And off to the side is a since-shortened pipe that goes from the solids tank (“Chamber of Horrors”) to the open air. Attached to this pipe under the house, and wired in to our solar power system, is a little 12-volt fan. This runs 24/7, taking a tiny amount of power, pulling moisture out of the tank and cancelling all odour. And honestly, the absence of odour is remarkable.

When you go to use the toilet, things are a bit different. And you don’t want to get it wrong.


If you sit on it for No 1 duties, the pee goes into a bottle at the front. This bottle can be unclipped and emptied — diluted and applied environmentally, I should say. How often? In our case, every 48 hours almost like clockwork.

For No 2s, there’s a hatch operated by a lever. The hatch slides back and the receiving chamber beneath is exposed (though you don’t need to look into it — just sit down and then pull the lever and do your business while thinking about the coalition talks. Your toilet paper will fall into the chamber.

(BTW: It’s a good idea to put a suitable coffee filter or a couple of handy towels in the bowl before sitting down. I find.)

So you’re finished and this is the point when, using an ordinary toilet, you’d flush. But there is no flush.

There is a crank.

Poo crank

Turn the crank a time or two (some say three, some say only half a turn is best; I say two). The crank stirs the chambers contents, crucially covering the fresh No 2s with fluffy loo-moss or airy toilet-muesli.

By cranking, you combine the components of the compost and get the process under way.

Eventually, when the solids tank is full, it can be unclipped from its floor mountings and emptied into a composting bin.

What do we call the contents of the solids tank? You might have your own word. Or you might think there’s no word in the language that could possibly describe it. But in fact it’s called humus.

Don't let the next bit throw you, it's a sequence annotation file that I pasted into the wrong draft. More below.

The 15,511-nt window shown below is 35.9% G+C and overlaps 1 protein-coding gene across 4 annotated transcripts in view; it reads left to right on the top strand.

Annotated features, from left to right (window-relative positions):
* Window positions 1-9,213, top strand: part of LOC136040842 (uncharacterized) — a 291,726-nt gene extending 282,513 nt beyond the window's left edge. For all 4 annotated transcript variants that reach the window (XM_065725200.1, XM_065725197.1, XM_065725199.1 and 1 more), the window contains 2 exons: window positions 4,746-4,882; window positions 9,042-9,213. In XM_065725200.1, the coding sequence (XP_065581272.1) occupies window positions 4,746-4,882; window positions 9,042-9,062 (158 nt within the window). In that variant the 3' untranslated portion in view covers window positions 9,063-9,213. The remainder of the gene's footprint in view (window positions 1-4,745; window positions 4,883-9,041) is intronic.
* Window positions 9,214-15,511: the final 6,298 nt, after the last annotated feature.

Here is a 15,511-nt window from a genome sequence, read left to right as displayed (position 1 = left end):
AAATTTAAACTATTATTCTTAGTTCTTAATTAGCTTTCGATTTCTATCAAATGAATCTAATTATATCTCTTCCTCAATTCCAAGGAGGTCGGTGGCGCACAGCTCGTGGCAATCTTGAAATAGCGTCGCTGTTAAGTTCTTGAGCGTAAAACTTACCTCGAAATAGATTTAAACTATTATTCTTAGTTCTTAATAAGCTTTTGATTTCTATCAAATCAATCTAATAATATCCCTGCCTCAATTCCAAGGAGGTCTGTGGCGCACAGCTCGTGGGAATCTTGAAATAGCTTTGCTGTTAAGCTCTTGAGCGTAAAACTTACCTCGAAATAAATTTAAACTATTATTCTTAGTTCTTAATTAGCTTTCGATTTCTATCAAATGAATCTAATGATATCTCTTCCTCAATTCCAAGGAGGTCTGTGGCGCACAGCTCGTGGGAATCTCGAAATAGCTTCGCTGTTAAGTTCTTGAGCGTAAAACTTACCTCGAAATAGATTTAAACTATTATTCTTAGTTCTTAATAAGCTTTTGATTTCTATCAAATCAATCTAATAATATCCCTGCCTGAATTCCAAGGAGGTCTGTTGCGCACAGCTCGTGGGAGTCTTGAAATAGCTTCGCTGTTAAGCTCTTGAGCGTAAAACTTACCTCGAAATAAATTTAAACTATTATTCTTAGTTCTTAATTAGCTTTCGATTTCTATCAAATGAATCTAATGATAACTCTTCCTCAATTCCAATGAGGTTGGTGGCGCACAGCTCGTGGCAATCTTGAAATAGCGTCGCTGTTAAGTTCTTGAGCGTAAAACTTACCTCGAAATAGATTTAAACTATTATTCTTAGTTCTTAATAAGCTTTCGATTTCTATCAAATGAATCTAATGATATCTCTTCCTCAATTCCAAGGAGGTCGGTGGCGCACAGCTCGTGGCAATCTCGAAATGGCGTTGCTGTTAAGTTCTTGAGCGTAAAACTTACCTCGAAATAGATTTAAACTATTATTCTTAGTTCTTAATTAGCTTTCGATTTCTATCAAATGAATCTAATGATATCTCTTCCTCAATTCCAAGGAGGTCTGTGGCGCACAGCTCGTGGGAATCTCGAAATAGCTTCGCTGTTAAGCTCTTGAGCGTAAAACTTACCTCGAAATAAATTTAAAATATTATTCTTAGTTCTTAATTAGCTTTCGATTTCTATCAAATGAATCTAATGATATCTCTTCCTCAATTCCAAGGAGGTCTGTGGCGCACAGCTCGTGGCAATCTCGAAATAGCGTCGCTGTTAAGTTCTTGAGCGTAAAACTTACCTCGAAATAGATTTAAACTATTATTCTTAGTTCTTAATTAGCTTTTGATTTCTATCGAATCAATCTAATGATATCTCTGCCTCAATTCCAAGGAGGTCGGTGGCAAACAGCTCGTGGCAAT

Here is a person holding some humus, though it isn’t ours and it’s probably vegetable in origin:

Humus in hands

It’s important to distinguish between humus, on the one hand, and hummus, a delicious dip made from chickpeas, on the other.


I hope that, after reading about humus, you aren’t deterred from eating hummus. You may, however, feel that it tastes slightly different now from how it used to.

So humus is what comes out of the Air Head toilet every few weeks, and goes into our compost bin. (The bin, by the way, is one of Tom’s masterworks, and will get its own blog post.)

My god, you’re thinking, what a terrible job, emptying the Air Head solids tank. Well, it’s not the most wonderful thing in the world — I’m told. For so far, only Tom has emptied it. He forbade me to help or even to watch, when the first emptying was due. Why not, I asked. “You’ll make noises, and faces,” he replied.

Which I slightly take offence at, but which I cannot deny. I’m the kind of highly strung person who, when the bottom of the car scrapes on a steep driveway, lets out a little squawk. Or who, when spoken to suddenly after a period of quiet, screams a little. So I probably would have grimaced or gagged a little.

But that’s not a good enough reason to be exempted from the chore of emptying, I’m thinking. It’ll be my turn next time.

Do you have any questions on matters toilet-related? If so, write them below. If not, let us put this all behind us.